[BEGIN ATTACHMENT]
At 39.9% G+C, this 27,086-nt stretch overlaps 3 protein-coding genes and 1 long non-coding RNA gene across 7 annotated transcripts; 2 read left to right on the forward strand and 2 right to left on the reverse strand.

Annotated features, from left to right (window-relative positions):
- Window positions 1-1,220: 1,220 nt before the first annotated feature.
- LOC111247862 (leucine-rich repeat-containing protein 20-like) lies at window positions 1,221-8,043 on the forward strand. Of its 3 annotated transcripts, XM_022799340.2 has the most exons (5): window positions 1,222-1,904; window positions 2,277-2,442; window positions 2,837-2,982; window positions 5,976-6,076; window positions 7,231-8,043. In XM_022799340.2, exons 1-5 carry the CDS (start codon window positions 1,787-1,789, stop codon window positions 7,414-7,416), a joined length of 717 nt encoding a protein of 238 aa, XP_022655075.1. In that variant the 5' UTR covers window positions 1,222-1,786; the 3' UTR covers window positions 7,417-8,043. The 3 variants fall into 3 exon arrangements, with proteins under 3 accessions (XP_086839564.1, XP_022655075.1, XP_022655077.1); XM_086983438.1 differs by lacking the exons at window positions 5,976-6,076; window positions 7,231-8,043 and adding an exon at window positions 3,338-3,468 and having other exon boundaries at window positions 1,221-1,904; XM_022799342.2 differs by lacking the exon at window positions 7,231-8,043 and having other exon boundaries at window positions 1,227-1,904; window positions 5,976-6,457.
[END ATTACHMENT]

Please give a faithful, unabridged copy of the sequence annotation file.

At 39.9% G+C, this 27,086-nt stretch overlaps 3 protein-coding genes and 1 long non-coding RNA gene across 7 annotated transcripts; 2 read left to right on the forward strand and 2 right to left on the reverse strand.

Annotated features, from left to right (window-relative positions):
- Window positions 1-1,220: 1,220 nt before the first annotated feature.
- LOC111247862 (leucine-rich repeat-containing protein 20-like) lies at window positions 1,221-8,043 on the forward strand. Of its 3 annotated transcripts, XM_022799340.2 has the most exons (5): window positions 1,222-1,904; window positions 2,277-2,442; window positions 2,837-2,982; window positions 5,976-6,076; window positions 7,231-8,043. In XM_022799340.2, exons 1-5 carry the CDS (start codon window positions 1,787-1,789, stop codon window positions 7,414-7,416), a joined length of 717 nt encoding a protein of 238 aa, XP_022655075.1. In that variant the 5' UTR covers window positions 1,222-1,786; the 3' UTR covers window positions 7,417-8,043. The 3 variants fall into 3 exon arrangements, with proteins under 3 accessions (XP_086839564.1, XP_022655075.1, XP_022655077.1); XM_086983438.1 differs by lacking the exons at window positions 5,976-6,076; window positions 7,231-8,043 and adding an exon at window positions 3,338-3,468 and having other exon boundaries at window positions 1,221-1,904; XM_022799342.2 differs by lacking the exon at window positions 7,231-8,043 and having other exon boundaries at window positions 1,227-1,904; window positions 5,976-6,457.